Some of your highlights are legacy items.

Highlights saved before July 30, 2012 will not be displayed on their respective source pages.

You can easily re-create the highlights by opening the book page or article, selecting the text, and clicking “Highlight.”

Citations (0)
Some of your citations are legacy items.

Any citation created before July 30, 2012 will labeled as a “Cited page.” New citations will be saved as cited passages, pages or articles.

We also added the ability to view new citations from your projects or the book or article where you created them.

Notes (0)
Bookmarks (0)

You have no saved items from this article

Project items include:
  • Saved book/article
  • Highlights
  • Quotes/citations
  • Notes
  • Bookmarks
Notes
Cite this article

Cited article

Style
Citations are available only to our active members.
Buy instant access to cite pages or passages in MLA, APA and Chicago citation styles.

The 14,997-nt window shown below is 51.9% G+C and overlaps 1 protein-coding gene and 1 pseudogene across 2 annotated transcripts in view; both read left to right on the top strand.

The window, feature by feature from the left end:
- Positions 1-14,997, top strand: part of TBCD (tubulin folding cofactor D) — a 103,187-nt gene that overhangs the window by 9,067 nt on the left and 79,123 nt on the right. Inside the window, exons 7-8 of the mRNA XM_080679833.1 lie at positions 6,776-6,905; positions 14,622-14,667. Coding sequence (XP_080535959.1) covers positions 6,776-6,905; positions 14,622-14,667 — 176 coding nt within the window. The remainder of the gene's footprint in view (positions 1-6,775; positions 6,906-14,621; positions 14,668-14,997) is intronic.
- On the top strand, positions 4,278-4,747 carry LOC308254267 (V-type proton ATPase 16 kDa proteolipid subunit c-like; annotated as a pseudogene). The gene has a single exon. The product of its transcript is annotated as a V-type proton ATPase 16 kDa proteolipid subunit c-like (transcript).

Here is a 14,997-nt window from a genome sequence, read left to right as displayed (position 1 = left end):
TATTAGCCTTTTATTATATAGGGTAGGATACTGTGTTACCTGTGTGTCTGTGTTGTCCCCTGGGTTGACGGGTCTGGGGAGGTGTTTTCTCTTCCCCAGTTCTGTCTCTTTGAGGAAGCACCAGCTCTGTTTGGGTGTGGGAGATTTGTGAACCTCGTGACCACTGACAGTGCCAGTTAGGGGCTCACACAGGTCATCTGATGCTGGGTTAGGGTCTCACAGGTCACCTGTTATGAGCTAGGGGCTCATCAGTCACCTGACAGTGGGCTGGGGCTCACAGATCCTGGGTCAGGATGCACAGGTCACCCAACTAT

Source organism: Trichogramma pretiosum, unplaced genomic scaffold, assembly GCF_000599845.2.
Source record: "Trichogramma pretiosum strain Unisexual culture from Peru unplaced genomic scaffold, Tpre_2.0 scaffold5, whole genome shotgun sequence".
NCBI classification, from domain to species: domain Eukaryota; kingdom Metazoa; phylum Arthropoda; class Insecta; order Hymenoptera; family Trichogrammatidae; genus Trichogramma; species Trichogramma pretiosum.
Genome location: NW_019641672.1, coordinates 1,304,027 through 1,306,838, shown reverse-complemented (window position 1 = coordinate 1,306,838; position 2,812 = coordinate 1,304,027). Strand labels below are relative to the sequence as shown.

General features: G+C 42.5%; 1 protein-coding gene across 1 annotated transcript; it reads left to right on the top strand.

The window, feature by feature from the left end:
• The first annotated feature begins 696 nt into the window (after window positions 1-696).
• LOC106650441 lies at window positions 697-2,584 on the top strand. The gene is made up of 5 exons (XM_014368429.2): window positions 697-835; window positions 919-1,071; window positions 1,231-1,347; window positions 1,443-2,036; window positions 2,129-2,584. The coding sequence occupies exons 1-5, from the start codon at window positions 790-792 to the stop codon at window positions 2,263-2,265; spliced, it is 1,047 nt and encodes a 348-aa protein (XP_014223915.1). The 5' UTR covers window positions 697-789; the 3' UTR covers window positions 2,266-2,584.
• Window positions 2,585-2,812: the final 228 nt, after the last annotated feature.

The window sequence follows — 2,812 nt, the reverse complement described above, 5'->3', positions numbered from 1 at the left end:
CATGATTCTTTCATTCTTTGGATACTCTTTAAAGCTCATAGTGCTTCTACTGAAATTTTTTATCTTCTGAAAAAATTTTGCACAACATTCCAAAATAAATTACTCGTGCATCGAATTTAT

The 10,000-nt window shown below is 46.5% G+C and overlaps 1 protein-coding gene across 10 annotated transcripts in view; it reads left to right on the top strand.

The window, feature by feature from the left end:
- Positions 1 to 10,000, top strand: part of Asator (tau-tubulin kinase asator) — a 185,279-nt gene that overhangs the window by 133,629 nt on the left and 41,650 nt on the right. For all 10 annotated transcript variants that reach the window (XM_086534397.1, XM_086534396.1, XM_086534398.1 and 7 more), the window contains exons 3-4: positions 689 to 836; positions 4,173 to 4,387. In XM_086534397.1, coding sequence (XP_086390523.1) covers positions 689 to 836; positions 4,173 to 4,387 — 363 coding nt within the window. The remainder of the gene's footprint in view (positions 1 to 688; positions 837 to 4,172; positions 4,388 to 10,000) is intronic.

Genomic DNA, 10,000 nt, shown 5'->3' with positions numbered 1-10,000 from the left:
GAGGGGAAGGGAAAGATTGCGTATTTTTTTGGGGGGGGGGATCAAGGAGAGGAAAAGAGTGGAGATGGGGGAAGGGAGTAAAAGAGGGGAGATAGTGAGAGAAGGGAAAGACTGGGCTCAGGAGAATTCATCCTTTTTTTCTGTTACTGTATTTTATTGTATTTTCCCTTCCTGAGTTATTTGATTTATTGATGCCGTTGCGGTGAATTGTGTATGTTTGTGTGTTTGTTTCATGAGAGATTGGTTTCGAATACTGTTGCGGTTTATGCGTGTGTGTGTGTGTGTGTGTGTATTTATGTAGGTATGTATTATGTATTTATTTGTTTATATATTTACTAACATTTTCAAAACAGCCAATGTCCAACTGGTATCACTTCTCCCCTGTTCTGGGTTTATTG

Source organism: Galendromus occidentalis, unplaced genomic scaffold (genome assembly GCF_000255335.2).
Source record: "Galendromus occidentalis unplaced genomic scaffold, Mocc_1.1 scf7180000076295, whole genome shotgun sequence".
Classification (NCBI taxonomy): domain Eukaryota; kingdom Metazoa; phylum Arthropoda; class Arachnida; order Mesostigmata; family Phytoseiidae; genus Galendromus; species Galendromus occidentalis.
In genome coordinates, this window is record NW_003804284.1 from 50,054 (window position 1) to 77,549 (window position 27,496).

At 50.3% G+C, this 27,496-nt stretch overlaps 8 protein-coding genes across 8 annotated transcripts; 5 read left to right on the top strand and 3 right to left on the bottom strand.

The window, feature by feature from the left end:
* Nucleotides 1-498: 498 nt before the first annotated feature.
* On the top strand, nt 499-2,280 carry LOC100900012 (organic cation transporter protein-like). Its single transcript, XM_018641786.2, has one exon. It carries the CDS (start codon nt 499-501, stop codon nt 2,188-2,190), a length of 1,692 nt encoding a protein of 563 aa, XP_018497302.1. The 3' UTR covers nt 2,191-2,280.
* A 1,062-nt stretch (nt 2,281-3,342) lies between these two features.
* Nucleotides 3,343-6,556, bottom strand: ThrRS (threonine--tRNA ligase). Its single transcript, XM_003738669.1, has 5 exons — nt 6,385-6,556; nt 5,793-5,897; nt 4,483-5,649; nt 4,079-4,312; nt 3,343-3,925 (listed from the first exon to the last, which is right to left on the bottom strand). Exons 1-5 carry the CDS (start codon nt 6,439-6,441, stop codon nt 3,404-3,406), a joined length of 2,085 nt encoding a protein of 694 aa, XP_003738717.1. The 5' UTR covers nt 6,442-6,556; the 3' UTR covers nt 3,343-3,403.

(Einhorn, 1992, p. 25)

(Einhorn 25)

1. Lois J. Einhorn, Abraham Lincoln, the Orator: Penetrating the Lincoln Legend (Westport, CT: Greenwood Press, 1992), 25, http://www.questia.com/read/27419298.

Cited article

Playing to the Crowd
Settings

Settings

Typeface
Text size Smaller Larger Reset View mode
Search within

Search within this article

Look up

Look up a word

  • Dictionary
  • Thesaurus
Please submit a word or phrase above.
Print this page

Print this page

Why can't I print more than one page at a time?

Help
Full screen

matching results for page

    Questia reader help

    How to highlight and cite specific passages

    1. Click or tap the first word you want to select.